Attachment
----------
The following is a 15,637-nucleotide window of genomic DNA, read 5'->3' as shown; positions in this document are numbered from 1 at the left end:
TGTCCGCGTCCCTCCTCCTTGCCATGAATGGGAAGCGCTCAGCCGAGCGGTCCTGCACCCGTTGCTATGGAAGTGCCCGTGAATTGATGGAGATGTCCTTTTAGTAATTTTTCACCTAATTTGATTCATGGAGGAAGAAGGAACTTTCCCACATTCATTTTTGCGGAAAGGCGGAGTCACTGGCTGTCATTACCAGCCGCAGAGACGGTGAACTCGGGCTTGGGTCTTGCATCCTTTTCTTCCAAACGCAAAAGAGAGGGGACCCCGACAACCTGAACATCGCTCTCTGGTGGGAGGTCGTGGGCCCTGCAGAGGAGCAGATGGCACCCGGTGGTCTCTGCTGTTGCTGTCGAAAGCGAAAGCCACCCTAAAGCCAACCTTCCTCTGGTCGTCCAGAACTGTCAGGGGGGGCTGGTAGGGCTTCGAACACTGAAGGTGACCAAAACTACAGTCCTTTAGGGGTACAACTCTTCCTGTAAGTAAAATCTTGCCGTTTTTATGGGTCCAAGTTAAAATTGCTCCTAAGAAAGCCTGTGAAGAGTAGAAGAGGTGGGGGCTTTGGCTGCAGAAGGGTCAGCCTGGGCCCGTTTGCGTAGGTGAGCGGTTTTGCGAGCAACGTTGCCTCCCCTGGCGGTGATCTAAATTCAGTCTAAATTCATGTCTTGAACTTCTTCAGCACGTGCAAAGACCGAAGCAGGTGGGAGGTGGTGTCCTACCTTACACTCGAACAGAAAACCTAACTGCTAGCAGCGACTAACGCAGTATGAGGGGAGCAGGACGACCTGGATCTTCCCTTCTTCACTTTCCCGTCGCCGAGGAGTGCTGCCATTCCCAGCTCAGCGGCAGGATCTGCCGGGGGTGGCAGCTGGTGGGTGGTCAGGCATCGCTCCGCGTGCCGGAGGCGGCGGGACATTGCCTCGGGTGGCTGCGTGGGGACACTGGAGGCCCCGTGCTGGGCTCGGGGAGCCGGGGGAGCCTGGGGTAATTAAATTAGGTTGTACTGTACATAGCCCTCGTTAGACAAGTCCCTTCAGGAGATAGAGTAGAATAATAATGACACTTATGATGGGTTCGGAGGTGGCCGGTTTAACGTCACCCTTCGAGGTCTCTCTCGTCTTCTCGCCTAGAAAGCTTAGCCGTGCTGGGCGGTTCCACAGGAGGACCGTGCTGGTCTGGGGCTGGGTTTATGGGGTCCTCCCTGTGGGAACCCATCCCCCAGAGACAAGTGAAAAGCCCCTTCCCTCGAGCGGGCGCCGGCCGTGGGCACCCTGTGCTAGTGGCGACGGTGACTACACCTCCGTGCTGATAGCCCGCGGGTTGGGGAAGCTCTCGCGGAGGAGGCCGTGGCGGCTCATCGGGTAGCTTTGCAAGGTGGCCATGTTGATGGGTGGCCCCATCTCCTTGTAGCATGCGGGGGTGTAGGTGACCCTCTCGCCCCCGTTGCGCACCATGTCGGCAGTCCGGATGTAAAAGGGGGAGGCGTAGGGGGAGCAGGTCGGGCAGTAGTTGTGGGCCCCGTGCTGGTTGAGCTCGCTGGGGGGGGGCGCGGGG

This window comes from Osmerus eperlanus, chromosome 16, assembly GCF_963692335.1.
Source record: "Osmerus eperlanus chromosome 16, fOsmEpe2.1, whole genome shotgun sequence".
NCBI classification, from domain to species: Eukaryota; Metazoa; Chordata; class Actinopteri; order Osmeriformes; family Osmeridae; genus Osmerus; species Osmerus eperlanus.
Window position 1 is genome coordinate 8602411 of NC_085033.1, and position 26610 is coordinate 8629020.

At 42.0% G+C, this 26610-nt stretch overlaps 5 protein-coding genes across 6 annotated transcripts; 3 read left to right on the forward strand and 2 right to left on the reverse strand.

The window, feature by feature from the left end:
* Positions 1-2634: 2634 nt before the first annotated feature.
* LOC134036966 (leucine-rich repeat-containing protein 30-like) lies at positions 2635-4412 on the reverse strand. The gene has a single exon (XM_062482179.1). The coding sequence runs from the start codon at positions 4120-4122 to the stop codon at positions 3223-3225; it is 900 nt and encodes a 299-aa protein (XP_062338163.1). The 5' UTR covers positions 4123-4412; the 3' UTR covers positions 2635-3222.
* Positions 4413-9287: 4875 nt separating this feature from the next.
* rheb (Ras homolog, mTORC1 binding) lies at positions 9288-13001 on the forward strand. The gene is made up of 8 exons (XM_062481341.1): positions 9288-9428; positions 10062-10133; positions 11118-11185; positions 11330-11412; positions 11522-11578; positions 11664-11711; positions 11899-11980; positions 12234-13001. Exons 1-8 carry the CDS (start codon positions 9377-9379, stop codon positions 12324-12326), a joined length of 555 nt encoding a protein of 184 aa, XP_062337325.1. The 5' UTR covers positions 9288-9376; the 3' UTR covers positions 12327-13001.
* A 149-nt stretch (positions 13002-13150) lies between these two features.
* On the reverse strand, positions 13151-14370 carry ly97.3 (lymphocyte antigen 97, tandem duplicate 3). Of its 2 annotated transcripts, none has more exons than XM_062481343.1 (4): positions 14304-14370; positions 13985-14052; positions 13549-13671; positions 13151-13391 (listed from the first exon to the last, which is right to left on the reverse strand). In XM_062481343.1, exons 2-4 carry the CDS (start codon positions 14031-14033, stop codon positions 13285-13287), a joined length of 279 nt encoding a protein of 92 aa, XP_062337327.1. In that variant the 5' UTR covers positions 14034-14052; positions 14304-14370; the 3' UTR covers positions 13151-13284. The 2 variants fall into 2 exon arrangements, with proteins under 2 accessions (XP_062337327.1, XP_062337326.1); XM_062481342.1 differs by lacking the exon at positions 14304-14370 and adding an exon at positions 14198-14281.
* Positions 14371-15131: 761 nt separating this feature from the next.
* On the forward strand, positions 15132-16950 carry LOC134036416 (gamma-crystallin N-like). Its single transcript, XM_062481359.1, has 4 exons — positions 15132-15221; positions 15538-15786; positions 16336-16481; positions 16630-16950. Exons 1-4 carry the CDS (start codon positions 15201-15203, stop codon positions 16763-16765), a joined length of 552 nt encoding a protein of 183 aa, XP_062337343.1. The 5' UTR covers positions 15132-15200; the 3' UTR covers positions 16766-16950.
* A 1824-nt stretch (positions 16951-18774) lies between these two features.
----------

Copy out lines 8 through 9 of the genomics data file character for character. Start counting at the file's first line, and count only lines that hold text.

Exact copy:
The window, feature by feature from the left end:
* Positions 1-2634: 2634 nt before the first annotated feature.